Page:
Best Practice - A Proportionate Way to try Domestic Building Disputes?

The Sky’s the Limit Ltd v Mirza 2022 TCC Manchester, HH Stephen Davies [2022] EWHC 29 (TCC), BAIILI

The Mirza family contracted with TSTL to carry out some building works to a large family house.  The builder sued for circa £57,000.  Everything was disputed, each side appointed three expert witnesses plus solicitors and counsel, and despite a mediation they ended up in a five-day trial and a 40 page judgement.  Each side spent over £100,000 in costs, yet neither party received any money from the outcome. 

Best Practice – A Proportionate Way to try domestic building disputes?

The Sky’s the Limit Ltd v Mirza 2022 TCC Manchester, HH Stephen Davies

 [2022] EWHC 29 (TCC), BAIILI

The Mirza family contracted with TSTL to carry out some building works to a large family house.  The builder sued for circa £57,000.  Everything was disputed, each side appointed three expert witnesses plus solicitors and counsel, and despite a mediation they ended up in a five-day trial and a 40 page judgement.  Each side spent over £100,000 in costs, yet neither party received any money from the outcome. 

The judge clearly deplored this ruinously expensive process, and in his judgement he made a number of recommendations for how the parties to domestic building disputes could work together with the Court on Directions enabling the Court to try such cases for not more than £25,000 each.

He remarked that the outcome of the case “will likely be a financial disaster for one of the parties and....likely an expensive and ultimately unrewarding result for both.”

He went on to say that concrete steps are needed to address the challenge of finding a time and cost effective means of fairly resolving domestic building contract disputes are required. Based on his longstanding experience, he suggests that both the parties should attend the first Case Management Conference, where Directions should be given along the following lines:

  1. Limited disclosure – i.e., documents relied upon and known adverse documents;
  2. a single joint expert to be instructed in all cases.  This should be a building surveyor to address all items in issue, including liability and valuation, with questions to the expert strictly confined to clarification;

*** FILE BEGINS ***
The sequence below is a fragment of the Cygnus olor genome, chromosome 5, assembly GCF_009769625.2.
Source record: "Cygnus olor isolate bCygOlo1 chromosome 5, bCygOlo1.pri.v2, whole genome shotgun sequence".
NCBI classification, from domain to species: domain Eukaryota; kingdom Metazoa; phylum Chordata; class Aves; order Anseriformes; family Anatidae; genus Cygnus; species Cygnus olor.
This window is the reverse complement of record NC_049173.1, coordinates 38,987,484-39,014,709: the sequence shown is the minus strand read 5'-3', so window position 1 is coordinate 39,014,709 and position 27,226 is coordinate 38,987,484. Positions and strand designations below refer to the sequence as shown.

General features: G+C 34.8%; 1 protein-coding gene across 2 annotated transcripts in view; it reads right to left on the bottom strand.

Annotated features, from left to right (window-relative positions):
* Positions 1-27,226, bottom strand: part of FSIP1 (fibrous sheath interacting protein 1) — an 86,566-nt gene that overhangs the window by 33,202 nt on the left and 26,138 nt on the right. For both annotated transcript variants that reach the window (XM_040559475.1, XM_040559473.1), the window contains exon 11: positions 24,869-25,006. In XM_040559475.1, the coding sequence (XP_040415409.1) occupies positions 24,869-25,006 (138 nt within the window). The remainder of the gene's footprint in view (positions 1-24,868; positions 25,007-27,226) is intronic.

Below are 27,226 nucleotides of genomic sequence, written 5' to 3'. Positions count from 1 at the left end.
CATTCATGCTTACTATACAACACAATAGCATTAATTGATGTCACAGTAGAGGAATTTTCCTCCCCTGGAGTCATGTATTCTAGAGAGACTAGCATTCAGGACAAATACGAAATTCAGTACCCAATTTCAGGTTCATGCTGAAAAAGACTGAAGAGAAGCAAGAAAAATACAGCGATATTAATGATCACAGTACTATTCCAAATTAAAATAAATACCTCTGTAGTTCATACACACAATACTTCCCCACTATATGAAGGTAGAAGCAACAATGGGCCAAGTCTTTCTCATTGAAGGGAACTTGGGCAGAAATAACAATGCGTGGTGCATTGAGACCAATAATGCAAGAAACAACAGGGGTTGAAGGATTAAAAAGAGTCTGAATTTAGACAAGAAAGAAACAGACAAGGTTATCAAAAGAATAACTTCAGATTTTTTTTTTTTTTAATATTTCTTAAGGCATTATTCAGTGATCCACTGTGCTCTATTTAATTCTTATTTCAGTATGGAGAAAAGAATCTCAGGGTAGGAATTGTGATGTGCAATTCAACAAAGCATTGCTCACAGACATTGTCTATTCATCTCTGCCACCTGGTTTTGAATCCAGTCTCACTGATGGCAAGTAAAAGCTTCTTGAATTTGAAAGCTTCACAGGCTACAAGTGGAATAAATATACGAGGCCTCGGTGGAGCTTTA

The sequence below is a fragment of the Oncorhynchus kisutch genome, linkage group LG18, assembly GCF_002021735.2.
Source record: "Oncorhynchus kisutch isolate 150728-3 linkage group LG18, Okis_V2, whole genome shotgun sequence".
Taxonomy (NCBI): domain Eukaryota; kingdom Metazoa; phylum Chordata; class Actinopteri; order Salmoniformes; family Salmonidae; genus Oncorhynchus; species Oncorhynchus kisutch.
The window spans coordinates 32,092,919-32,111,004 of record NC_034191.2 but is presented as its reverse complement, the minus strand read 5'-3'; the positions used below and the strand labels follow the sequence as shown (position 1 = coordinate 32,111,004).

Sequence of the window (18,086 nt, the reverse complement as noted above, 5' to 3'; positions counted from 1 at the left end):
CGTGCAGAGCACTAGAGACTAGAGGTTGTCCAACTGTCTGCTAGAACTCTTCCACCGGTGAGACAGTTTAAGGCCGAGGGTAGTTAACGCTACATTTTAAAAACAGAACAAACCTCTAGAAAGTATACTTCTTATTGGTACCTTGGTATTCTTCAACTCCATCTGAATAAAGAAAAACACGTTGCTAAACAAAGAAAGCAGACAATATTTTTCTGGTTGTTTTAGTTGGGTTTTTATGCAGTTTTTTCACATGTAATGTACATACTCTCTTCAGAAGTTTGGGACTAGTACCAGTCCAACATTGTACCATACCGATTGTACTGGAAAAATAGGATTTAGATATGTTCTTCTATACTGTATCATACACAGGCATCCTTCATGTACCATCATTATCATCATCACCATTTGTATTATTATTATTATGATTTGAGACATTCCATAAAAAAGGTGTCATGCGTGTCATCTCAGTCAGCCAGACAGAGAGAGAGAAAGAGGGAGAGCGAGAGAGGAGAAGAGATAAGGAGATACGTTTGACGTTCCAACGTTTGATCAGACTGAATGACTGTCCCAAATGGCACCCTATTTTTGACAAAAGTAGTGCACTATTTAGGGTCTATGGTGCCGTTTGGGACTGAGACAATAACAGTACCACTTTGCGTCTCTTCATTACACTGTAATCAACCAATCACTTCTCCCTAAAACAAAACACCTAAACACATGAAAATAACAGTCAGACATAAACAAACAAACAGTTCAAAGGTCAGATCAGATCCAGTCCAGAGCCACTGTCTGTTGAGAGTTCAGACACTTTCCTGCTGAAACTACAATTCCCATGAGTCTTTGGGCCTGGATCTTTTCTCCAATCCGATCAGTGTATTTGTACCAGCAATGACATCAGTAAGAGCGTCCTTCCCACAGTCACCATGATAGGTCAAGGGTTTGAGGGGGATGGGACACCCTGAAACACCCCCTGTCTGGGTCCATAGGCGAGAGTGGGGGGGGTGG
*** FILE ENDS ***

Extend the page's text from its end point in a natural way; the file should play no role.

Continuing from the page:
3. a stay for mediation on receipt of the report and questions. If the parties are not willing to mediate and the judge does not consider it appropriate to order mediation, then there should be an order for compulsory early neutral evaluation before another TCC Judge. 7. If no settlement is achieved then there should be further directions as follows:
  4. limited witness statements, (limited to matters remaining in dispute, strictly complying with PD57AC and limited in length and/or number) ;
  5. a 1 day trial, at which: (i) each party would have produced in advance detailed written opening submissions; (ii) no oral openings would be permitted; (iii) no more than 1 hour each for cross examination of each party’s witnesses on their key evidence would be permitted; (iv) the single joint expert would attend remotely to answer questions from the judge and parties for no more than 1 hour in total; (v) there should be 1 hour each for oral closing submissions, followed by:
  6.  a summary form of judgment, orally or in writing at the judge’s discretion, which would be as summary as the trial process.

Judicial Time: To make the trial workable and fair the judge would probably require a half day pre-reading time and up to a full day judgment time, ideally the day before and the day after the trial respectively, with the latter being used either to produce a written judgment or to give an oral judgment in the afternoon following a morning of judgment preparation.

Costs: In terms of costs budgeting, the approved costs going forwards should not normally exceed £25,000 per party, broken down as to £2,500 for disclosure; £5,000 for expert evidence (which would include the party’s half share of the expert’s fee); £5,000 for mediation (including a half share of the mediator’s fee); £2,500 for witness statements; and £10,000 for trial preparation, trial and post judgment matters.

(NB, most of the Mediation costs would of course be the lawyers attending, not the Mediator himself/herself).

Summary Trial: This process would enable the judge to produce a judgment after a fair and open, but summary, trial process in which the key issues were ventilated and which, importantly, was reasonably speedy and reasonably inexpensive. It would allow the parties a better chance to settle with the benefit of independent expert opinion before being plunged into trial. It would also provide a better chance to avoid financial disaster if the case had to go to trial. Most importantly, it would be fair since it is unlikely that a more intensive - and thus more lengthy and expensive - trial process would produce a result significantly different to the result produced through this procedure.

Cross Examination: In particular, if a party or a witness is thoroughly unreliable or dishonest, that will usually become apparent within a fairly short time, measured in minutes rather than hours, of focussed cross-examination and, more often than not, such findings are unlikely and cases more often turn on the contemporaneous documents, which are usually not seriously in dispute, and the expert evidence which, if given by an independent single joint expert, ought not to be capable of significant challenge.

So what happened?

As regards the actual dispute between the builders and the Mirza family, HH Judge Stephen Davies’ decision was that there was nothing further due to the claimant under the final account and, in the absence of a counterclaim, nothing due to the defendant either!

 

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